A FISH CALLED WANDA

Michael Palin ce­ments his Nicest Man In Show­busi­ness rep by tak­ing time out to lis­ten to our daft ques­tions about his Baftaw­in­ning turn.

Empire (UK) - - CONTENTS - WORDS CHRIS HE­WITT

MICHAEL PALIN HAS two BAFTA awards on dis­play in his of­fice at his Lon­don home. Well, “slightly con­cealed”, says the ever-bash­ful for­mer Python. One marks an Acad­emy Fel­low­ship, awarded to him in 2013 for his TV work. The other is tes­ta­ment to per­haps his sin­gle great­est per­for­mance, as the stam­mer­ing, lovelorn Ken Pile in John Cleese’s clas­sic com­edy A Fish Called Wanda, for which Palin won Best Sup­port­ing Ac­tor in 1989. “I’m not sure which one is the Wanda one,” re­veals Palin. “I think it’s the one that needs pol­ish­ing.” With the movie about to turn 30, he told us how he ap­proached play­ing the film’s se­cret weapon.

THE BE­GIN­NING

“John and I met up fairly reg­u­larly be­tween other work,” says Palin of Wanda’s writer/star, and fel­low Python. The duo had just fin­ished work­ing to­gether on Monty Python’s The Mean­ing

Of Life when Cleese ca­su­ally men­tioned he was writ­ing a com­edy (then called A Gold­fish Called

Wanda). “He was very in­ter­ested in hav­ing a char­ac­ter who stam­mered,” re­calls Palin. “He knew my fa­ther had a stam­mer and John, with his pen­chant for re­search, felt he should talk to me about how a stam­mer might be played, so he could get it right. He said, ‘I’m go­ing to write this part and you’re the ob­vi­ous per­son to play it.’”

THE STAM­MER

Palin’s fa­ther, Ed­ward, who died in 1977, was af­flicted with a ter­ri­ble stam­mer, but Palin gen­tly dis­misses a sug­ges­tion that he played Ken as some sort of trib­ute. “I don’t think I did,” he says. “I don’t know if I would have taken on the part if my fa­ther had still been alive, to be hon­est. I’ve of­ten thought about this, and I think it prob­a­bly would have been a bit dif­fi­cult for me.” Palin took the role on one con­di­tion: that Ken’s stam­mer, while of­ten used for comedic ef­fect, would not com­pletely de­fine the char­ac­ter. “There’s a fierce­ness and a strength in Ken which makes him more than just the butt of jokes. I didn’t want him to be that at all.”

THE LOOK

Work­ing closely with Hazel Pethig, who had been the Pythons’ cos­tume de­signer from the off, Palin de­vel­oped Ken’s dis­tinc­tive look, from “slightly tight trousers which were a lit­tle too short” to a won­drous perm. “We did a few tests where I curled my hair,” says Palin. “Ev­ery time, steam was ris­ing from my head. My hair was burn­ing! So I went to a hair­dresser and he gave me this dread­ful perm. I think it shocked John, but then it made him laugh.” Palin’s de­ci­sion meant he had to sport the hairdo in real life through­out the film’s eight-week shoot. “My mar­riage nearly broke up,” he jokes. “I had to sit very far away from my wife on the other side of the bed.”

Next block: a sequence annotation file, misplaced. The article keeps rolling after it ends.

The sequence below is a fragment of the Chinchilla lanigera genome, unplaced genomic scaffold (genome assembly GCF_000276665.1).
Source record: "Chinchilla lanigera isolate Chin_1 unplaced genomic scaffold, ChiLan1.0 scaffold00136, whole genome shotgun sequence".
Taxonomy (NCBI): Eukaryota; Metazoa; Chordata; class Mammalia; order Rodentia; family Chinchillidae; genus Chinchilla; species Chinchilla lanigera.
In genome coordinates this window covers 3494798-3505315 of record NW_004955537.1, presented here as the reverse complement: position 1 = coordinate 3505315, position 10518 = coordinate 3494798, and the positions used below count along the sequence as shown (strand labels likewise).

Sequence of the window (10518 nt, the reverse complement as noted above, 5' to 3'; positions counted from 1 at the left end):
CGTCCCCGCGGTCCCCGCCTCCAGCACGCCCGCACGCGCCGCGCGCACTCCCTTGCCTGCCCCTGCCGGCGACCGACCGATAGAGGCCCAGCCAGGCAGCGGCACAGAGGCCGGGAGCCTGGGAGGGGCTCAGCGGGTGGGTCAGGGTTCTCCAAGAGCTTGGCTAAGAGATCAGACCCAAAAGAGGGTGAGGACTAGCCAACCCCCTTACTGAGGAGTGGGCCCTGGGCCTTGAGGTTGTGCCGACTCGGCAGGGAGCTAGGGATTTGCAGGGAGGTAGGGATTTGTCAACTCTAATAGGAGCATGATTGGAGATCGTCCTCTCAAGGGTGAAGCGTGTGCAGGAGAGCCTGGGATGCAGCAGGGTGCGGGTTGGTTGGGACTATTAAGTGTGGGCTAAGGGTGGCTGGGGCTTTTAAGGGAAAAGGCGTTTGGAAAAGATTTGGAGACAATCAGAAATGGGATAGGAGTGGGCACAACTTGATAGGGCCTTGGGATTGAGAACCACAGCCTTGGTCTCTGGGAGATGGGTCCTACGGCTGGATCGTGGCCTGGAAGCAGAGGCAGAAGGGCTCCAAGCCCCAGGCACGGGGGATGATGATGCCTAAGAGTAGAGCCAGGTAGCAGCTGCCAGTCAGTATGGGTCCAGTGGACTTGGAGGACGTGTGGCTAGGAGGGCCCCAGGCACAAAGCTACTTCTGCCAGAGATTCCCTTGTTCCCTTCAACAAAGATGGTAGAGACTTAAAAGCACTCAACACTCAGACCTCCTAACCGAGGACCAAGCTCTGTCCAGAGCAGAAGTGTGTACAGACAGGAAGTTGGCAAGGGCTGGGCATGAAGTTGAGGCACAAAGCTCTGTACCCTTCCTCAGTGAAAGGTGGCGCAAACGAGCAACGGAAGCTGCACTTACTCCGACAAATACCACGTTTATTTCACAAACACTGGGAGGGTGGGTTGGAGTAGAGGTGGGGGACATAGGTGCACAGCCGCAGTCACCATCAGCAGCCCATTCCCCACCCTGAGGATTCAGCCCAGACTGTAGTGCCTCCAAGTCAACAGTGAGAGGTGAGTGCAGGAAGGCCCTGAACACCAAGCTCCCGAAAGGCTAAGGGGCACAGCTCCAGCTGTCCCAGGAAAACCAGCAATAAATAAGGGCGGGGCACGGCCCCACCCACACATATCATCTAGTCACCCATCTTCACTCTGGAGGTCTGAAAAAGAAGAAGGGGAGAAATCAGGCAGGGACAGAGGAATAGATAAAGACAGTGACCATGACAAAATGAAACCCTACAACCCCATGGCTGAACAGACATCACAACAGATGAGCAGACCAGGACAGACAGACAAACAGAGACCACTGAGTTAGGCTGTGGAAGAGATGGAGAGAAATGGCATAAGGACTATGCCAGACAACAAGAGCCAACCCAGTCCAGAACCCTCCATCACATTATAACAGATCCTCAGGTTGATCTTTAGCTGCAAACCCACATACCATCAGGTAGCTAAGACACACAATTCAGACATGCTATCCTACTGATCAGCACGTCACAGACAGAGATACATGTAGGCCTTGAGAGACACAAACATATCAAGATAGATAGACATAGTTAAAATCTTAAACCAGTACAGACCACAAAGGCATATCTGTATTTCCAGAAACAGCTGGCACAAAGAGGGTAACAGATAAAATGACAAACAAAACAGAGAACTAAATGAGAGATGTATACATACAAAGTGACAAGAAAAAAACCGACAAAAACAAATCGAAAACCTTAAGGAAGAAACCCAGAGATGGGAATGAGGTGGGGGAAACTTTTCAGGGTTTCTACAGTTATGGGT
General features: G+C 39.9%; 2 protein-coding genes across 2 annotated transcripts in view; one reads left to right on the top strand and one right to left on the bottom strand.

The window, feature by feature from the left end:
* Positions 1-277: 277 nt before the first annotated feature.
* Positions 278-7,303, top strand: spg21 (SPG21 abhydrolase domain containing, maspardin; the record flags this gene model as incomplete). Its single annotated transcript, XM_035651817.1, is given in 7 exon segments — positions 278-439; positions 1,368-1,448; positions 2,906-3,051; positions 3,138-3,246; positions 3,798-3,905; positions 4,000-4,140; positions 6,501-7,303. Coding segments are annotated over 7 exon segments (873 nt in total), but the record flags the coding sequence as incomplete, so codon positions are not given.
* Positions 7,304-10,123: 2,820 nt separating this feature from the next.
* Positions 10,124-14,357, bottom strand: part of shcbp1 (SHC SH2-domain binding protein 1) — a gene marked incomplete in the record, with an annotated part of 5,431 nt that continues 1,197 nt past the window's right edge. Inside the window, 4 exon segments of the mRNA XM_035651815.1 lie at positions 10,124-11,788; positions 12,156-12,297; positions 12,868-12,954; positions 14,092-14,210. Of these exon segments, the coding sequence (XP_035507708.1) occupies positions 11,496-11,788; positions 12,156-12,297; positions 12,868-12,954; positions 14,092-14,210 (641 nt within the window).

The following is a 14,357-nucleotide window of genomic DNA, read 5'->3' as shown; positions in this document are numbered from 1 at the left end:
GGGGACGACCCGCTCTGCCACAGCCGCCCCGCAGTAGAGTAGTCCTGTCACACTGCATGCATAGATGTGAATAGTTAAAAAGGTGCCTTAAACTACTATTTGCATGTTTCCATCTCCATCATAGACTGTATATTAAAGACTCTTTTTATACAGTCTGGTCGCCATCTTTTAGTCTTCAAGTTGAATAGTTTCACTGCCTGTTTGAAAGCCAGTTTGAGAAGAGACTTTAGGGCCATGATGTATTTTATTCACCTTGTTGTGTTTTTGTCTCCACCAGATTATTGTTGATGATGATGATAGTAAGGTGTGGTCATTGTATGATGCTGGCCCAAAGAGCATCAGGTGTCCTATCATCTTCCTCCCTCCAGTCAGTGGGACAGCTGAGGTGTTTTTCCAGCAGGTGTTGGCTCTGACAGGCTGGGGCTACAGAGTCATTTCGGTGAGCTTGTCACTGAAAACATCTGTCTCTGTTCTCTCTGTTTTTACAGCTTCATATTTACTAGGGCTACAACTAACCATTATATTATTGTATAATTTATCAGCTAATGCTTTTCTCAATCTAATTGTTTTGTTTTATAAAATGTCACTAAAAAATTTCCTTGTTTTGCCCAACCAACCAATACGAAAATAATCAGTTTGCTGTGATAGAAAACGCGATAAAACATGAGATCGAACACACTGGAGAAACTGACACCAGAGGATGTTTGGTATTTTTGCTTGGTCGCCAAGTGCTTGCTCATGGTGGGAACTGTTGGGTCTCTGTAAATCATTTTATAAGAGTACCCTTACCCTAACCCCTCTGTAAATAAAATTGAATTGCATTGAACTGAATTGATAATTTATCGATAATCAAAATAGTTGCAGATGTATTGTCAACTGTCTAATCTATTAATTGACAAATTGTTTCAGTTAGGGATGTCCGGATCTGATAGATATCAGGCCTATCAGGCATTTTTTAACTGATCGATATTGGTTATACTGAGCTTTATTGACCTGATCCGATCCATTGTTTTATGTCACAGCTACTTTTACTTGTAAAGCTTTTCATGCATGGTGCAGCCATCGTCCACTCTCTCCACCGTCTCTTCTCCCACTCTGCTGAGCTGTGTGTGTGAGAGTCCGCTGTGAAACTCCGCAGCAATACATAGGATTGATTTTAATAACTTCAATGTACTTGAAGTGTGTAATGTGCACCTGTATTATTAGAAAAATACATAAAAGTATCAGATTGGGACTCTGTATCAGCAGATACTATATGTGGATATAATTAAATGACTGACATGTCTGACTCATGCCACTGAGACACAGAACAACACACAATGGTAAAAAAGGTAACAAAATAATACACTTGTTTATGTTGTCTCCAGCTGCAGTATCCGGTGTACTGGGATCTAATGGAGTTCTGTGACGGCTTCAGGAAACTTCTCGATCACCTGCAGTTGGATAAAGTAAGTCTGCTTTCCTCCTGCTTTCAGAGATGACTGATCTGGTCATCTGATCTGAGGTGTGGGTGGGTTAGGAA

THE KISS “A very pleas­ant form of act­ing,” is how Palin de­scribes the scene where Ken is kissed by Jamie Lee Cur­tis’ Wanda, in his best­selling diaries, Half­way To Hol­ly­wood. “It was the sin­gle great­est kiss in my movie ca­reer, but there’s not much com­pe­ti­tion!” he laughs. The scene was shot twice, once at the be­gin­ning of film­ing and again at the end as a reshoot, al­though Palin in­sists it had noth­ing to do with him. “I don’t think I had that much in­flu­ence!” The idea that the kiss un­locks Ken, who briefly loses his stam­mer in the af­ter­math, came from Cur­tis. “She’s very sharp,” says Palin of his co-star. “It was a very nice scene in which you re­alise that un­der­neath it all, this man wants a bit of love.” THE IN­TER­RO­GA­TION Ken’s sig­na­ture scene sees him suf­fer at the hands of Otto (Kevin Kline), who tor­tures him for in­for­ma­tion (“It’s a chip up the nose!”), while eat­ing Ken’s beloved pet fish. If it looks un­com­fort­able for Palin, tied to a chair through­out, that’s be­cause it was. “It was okay, I knew there was great comic po­ten­tial,” he says. “At one point Kevin shoves an ap­ple in my mouth, which wasn’t in the script. So I could barely breathe, but peo­ple screamed with laugh­ter.” The chips up the nose didn’t help, either. “You try to put French fries up your nose and re­tain them for three hours. It can’t be done.” The pro­posed so­lu­tions — chips with rough edges, plenty of Vase­line — re­moved the skin from in­side Palin’s pro­boscis. In the end, “the only way I could do it was by enor­mous feats of nasal mus­cu­lar re­ten­tion.” Don’t ask where the ketchup went. THE AF­TER­MATH While Ken’s stam­mer led to some crit­i­cism, it was largely ac­cepted within the stam­mer­ing com­mu­nity, and had an un­ex­pected boon. “I be­came in­volved with a group of peo­ple who were try­ing to start up a place for ther­apy for stam­mer­ing chil­dren,” says Palin. That even­tu­ally be­came The Michael Palin Cen­tre For Stam­mer­ing Chil­dren, still based in Clerken­well, Lon­don. “That was the very good side of it, where I felt I’d done my dad proud.”

Clock­wise from

left: Palin’s petty thug Ken Pile is bowled over by his piscine passion; Puck­er­ing up for that kiss with con artist Wanda Gersh­witz (Jamie Lee Cur­tis); Mad­ness sets in as Ken at­tempts to kill OAP Eileen Coady; Wanda’s boyfriend Otto (Kevin Kline) and his unique chip tor­ture; Wanda, Ken and Otto are joined by bar­ris­ter Archie Leach — Wanda writer John Cleese.

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